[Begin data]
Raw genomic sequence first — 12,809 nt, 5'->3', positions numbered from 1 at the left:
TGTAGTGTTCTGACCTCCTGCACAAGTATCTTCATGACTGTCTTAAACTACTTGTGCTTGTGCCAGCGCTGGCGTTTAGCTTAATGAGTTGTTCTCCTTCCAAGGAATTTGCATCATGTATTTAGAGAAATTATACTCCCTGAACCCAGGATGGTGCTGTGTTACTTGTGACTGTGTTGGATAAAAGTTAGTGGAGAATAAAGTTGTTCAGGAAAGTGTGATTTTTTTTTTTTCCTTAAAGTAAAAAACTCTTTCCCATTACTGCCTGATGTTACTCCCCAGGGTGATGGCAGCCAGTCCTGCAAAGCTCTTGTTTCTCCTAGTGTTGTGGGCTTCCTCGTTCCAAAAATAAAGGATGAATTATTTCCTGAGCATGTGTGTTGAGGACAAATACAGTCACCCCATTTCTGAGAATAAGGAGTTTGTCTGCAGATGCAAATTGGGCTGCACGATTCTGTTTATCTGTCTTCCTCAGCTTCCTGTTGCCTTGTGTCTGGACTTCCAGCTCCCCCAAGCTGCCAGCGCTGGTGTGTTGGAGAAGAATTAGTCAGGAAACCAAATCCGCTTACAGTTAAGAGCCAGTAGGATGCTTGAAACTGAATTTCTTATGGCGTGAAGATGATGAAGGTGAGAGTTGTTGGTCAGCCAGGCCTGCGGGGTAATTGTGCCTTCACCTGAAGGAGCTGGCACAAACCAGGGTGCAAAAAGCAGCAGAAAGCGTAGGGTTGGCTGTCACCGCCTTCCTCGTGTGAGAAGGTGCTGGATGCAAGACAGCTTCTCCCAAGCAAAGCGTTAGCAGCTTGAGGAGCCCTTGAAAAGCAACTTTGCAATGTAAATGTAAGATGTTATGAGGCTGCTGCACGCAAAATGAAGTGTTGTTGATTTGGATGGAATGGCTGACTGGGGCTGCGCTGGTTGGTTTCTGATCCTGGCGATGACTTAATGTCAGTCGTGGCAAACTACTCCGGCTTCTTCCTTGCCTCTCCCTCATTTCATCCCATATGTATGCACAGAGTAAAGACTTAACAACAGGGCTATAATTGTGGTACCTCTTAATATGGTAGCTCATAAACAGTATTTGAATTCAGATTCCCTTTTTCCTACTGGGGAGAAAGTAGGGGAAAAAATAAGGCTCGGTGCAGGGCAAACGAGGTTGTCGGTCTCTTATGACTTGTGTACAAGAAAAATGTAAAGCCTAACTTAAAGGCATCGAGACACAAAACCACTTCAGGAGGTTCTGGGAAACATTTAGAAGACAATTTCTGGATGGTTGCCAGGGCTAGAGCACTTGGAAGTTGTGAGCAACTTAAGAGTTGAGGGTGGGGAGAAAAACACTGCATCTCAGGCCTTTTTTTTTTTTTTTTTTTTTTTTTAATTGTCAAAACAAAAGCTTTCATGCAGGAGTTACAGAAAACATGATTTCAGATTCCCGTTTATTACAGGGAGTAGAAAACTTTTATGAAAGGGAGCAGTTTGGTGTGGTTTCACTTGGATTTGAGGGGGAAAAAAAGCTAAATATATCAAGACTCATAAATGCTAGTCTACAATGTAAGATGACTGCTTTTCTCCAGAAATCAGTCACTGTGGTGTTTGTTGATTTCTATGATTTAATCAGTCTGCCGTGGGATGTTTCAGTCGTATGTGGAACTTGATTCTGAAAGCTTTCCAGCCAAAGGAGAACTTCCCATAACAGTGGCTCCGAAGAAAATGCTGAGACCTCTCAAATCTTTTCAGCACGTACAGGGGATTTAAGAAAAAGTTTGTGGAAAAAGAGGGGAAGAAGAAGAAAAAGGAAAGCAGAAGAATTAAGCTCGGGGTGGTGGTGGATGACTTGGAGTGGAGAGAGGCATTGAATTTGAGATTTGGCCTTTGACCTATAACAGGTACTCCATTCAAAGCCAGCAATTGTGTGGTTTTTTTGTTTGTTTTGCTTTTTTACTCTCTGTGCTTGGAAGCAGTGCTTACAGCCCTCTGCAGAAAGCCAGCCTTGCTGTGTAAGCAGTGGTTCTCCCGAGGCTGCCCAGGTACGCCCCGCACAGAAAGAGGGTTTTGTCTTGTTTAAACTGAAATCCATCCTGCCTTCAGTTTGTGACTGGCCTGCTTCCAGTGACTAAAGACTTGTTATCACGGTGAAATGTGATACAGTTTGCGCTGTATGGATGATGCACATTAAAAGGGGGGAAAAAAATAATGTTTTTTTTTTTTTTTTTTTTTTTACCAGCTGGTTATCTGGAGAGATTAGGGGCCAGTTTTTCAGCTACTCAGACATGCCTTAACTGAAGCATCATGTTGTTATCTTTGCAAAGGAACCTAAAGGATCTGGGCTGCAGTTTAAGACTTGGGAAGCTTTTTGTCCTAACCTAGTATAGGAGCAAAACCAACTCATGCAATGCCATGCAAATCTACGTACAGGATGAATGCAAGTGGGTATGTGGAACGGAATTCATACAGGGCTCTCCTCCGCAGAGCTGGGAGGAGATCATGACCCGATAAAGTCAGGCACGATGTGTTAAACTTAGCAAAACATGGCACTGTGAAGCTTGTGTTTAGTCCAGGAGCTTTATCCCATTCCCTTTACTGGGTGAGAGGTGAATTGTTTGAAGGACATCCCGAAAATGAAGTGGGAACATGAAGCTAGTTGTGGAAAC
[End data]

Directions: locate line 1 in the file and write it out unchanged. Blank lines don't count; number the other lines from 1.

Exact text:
Raw genomic sequence first — 12,809 nt, 5'->3', positions numbered from 1 at the left: